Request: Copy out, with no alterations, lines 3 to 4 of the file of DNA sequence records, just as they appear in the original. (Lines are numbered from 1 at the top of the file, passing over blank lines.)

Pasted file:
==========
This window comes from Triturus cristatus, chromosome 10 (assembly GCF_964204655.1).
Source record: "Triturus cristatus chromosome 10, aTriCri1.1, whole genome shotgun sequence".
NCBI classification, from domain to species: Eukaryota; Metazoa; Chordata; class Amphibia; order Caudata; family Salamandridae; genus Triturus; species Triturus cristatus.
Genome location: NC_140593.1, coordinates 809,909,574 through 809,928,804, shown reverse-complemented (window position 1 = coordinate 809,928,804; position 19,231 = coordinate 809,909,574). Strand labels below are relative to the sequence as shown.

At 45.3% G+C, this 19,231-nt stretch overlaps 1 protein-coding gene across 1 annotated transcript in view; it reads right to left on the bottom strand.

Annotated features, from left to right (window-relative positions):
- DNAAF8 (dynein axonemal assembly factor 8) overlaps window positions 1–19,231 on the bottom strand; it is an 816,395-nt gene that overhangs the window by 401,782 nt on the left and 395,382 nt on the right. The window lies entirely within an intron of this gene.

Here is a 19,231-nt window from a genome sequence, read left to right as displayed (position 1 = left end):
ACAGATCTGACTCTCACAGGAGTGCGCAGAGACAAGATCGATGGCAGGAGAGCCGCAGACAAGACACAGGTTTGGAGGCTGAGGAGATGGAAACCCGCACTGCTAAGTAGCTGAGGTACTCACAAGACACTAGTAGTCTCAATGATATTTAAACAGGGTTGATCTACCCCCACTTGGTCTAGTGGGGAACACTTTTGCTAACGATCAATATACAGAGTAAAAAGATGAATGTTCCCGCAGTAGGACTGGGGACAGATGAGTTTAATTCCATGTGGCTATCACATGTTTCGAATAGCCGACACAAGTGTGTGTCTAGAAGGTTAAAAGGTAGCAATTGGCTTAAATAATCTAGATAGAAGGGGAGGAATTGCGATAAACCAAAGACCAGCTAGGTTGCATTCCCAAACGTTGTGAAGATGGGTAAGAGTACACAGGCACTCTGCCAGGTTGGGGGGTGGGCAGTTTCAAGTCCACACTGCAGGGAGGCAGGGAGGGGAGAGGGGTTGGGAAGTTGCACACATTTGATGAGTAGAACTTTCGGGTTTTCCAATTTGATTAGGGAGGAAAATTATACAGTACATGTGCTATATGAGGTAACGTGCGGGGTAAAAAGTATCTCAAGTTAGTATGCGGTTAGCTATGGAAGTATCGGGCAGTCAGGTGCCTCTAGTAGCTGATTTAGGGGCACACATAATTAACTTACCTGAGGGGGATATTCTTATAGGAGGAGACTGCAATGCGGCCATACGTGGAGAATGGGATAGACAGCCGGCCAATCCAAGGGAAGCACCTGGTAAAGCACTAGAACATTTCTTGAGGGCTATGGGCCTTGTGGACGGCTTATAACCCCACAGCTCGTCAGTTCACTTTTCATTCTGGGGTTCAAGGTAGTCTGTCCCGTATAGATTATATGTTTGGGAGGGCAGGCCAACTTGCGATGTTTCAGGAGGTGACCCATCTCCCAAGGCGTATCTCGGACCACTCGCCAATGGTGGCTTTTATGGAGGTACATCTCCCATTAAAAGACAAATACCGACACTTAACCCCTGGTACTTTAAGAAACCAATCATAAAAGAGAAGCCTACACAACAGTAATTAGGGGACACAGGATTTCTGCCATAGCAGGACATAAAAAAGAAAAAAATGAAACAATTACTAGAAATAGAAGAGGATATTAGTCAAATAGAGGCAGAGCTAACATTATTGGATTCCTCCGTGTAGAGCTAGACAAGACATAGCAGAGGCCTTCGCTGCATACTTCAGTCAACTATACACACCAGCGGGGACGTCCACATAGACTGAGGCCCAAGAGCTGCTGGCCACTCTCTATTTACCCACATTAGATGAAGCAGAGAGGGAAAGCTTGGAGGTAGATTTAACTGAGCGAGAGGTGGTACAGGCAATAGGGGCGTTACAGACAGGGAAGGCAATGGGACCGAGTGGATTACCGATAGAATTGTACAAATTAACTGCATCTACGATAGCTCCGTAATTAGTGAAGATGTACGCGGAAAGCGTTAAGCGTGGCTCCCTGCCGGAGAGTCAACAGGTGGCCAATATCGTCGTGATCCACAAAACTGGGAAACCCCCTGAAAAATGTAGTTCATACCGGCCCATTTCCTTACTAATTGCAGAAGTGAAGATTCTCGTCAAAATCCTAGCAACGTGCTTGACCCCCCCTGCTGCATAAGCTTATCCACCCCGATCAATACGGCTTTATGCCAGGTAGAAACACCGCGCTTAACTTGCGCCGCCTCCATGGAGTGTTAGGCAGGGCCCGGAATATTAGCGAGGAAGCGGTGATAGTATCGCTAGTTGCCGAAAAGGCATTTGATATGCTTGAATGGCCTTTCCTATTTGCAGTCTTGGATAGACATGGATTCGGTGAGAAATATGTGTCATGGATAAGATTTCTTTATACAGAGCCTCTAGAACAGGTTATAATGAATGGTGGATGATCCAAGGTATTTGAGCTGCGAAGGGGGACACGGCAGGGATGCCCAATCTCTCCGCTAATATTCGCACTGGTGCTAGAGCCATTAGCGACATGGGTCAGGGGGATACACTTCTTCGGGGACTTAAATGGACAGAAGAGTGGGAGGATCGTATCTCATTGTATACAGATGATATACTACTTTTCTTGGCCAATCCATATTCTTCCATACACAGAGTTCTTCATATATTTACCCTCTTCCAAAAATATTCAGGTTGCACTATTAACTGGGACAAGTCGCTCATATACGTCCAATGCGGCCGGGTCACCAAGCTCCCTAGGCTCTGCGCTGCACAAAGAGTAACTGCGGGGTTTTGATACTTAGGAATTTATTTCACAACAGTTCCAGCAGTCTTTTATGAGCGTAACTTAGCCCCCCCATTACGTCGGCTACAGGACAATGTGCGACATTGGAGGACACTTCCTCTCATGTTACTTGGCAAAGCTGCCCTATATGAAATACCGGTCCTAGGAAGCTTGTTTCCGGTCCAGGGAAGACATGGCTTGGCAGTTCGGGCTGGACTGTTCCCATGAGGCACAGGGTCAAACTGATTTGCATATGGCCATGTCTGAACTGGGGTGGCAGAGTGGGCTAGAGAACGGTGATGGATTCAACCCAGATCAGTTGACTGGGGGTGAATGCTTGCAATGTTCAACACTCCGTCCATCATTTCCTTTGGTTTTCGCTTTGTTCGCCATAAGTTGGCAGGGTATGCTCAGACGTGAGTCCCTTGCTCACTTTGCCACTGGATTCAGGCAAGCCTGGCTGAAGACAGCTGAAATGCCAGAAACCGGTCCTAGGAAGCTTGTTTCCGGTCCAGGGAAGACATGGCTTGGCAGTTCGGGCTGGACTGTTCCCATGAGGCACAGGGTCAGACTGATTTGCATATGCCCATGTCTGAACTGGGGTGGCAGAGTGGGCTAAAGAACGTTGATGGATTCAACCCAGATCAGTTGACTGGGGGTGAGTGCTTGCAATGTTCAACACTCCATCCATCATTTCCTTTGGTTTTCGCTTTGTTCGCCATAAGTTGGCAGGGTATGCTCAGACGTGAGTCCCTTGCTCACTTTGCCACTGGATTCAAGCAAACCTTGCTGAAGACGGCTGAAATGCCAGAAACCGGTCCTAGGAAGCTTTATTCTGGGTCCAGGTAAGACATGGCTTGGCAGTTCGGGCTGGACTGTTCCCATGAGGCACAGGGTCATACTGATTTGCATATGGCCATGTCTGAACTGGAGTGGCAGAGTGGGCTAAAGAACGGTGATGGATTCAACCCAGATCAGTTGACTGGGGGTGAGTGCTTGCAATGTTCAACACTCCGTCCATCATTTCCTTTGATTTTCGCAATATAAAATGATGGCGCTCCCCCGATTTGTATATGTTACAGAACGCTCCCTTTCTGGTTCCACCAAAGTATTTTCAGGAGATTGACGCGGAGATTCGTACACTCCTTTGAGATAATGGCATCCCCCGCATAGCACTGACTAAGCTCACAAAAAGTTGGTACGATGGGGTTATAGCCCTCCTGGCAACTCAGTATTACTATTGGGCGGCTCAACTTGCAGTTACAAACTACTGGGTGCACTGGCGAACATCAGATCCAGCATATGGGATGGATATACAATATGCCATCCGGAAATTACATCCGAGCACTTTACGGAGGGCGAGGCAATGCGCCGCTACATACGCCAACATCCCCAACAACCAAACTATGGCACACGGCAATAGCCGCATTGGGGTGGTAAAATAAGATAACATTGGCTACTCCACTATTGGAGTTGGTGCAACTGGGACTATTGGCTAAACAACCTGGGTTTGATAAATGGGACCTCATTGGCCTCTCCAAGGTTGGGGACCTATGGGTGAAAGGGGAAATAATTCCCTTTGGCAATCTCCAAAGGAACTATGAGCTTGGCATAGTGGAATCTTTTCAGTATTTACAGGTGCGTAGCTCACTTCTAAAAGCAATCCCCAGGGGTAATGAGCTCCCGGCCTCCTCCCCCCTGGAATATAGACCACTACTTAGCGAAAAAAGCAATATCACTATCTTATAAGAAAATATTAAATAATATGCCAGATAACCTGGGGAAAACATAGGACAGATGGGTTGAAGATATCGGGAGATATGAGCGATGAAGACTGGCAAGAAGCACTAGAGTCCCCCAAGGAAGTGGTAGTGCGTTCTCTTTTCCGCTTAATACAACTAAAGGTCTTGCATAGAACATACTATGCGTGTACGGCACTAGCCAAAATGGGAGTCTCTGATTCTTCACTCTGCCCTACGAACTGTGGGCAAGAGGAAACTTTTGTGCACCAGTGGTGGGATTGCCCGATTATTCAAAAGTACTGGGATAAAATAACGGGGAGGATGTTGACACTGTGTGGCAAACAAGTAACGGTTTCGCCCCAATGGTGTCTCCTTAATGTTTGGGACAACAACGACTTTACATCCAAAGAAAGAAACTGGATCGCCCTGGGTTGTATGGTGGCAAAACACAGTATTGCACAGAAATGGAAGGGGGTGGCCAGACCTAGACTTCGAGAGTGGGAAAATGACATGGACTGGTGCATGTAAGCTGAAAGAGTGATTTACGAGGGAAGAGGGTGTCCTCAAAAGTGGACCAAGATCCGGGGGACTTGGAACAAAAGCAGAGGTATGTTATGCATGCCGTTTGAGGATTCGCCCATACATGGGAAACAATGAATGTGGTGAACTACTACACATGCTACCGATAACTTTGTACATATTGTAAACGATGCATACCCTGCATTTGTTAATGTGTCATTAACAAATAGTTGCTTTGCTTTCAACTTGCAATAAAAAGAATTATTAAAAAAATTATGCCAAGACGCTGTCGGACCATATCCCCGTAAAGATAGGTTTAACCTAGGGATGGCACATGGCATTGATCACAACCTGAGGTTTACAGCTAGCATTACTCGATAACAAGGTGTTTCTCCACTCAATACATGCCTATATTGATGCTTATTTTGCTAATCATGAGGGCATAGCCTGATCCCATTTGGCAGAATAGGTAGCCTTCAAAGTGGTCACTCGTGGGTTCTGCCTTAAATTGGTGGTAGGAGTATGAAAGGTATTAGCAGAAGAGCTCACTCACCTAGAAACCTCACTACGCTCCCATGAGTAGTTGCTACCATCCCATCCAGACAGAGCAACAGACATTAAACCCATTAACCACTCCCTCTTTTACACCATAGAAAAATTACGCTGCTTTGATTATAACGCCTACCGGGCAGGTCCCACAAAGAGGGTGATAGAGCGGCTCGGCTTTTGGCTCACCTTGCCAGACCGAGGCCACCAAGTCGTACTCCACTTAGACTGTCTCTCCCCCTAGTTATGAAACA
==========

NCBI classification, from domain to species: Eukaryota; Metazoa; Chordata; class Amphibia; order Caudata; family Salamandridae; genus Triturus; species Triturus cristatus.
Genome location: NC_140593.1, coordinates 809,909,574 through 809,928,804, shown reverse-complemented (window position 1 = coordinate 809,928,804; position 19,231 = coordinate 809,909,574). Strand labels below are relative to the sequence as shown.